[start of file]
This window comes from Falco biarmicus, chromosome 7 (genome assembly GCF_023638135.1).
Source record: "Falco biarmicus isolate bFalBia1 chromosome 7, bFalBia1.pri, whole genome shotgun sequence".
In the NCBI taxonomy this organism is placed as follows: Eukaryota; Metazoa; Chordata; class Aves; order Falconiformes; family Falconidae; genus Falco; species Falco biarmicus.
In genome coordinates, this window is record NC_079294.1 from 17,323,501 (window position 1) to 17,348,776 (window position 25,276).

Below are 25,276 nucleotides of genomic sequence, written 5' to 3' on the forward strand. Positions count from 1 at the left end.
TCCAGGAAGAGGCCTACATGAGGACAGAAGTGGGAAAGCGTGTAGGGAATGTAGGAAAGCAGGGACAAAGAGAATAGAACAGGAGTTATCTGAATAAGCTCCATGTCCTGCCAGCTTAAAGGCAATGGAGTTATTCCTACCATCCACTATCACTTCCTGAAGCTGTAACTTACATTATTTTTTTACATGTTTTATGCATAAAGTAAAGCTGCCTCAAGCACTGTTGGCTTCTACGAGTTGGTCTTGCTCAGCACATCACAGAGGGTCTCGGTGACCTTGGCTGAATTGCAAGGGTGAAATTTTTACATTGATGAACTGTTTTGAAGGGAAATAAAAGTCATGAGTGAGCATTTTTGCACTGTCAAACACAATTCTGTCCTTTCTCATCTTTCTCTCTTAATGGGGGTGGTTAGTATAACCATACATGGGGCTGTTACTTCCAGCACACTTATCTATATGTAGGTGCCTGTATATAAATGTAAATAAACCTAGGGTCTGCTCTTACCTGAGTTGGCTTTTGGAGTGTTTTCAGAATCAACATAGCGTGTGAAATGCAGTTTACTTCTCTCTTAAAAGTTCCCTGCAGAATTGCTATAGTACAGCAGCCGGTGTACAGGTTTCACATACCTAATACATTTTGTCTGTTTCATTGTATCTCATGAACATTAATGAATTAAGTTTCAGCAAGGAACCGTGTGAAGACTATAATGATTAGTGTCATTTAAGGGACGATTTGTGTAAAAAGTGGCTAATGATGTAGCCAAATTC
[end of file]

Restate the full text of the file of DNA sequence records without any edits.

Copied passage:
This window comes from Falco biarmicus, chromosome 7 (genome assembly GCF_023638135.1).
Source record: "Falco biarmicus isolate bFalBia1 chromosome 7, bFalBia1.pri, whole genome shotgun sequence".
In the NCBI taxonomy this organism is placed as follows: Eukaryota; Metazoa; Chordata; class Aves; order Falconiformes; family Falconidae; genus Falco; species Falco biarmicus.
In genome coordinates, this window is record NC_079294.1 from 17,323,501 (window position 1) to 17,348,776 (window position 25,276).

Below are 25,276 nucleotides of genomic sequence, written 5' to 3' on the forward strand. Positions count from 1 at the left end.
TCCAGGAAGAGGCCTACATGAGGACAGAAGTGGGAAAGCGTGTAGGGAATGTAGGAAAGCAGGGACAAAGAGAATAGAACAGGAGTTATCTGAATAAGCTCCATGTCCTGCCAGCTTAAAGGCAATGGAGTTATTCCTACCATCCACTATCACTTCCTGAAGCTGTAACTTACATTATTTTTTTACATGTTTTATGCATAAAGTAAAGCTGCCTCAAGCACTGTTGGCTTCTACGAGTTGGTCTTGCTCAGCACATCACAGAGGGTCTCGGTGACCTTGGCTGAATTGCAAGGGTGAAATTTTTACATTGATGAACTGTTTTGAAGGGAAATAAAAGTCATGAGTGAGCATTTTTGCACTGTCAAACACAATTCTGTCCTTTCTCATCTTTCTCTCTTAATGGGGGTGGTTAGTATAACCATACATGGGGCTGTTACTTCCAGCACACTTATCTATATGTAGGTGCCTGTATATAAATGTAAATAAACCTAGGGTCTGCTCTTACCTGAGTTGGCTTTTGGAGTGTTTTCAGAATCAACATAGCGTGTGAAATGCAGTTTACTTCTCTCTTAAAAGTTCCCTGCAGAATTGCTATAGTACAGCAGCCGGTGTACAGGTTTCACATACCTAATACATTTTGTCTGTTTCATTGTATCTCATGAACATTAATGAATTAAGTTTCAGCAAGGAACCGTGTGAAGACTATAATGATTAGTGTCATTTAAGGGACGATTTGTGTAAAAAGTGGCTAATGATGTAGCCAAATTC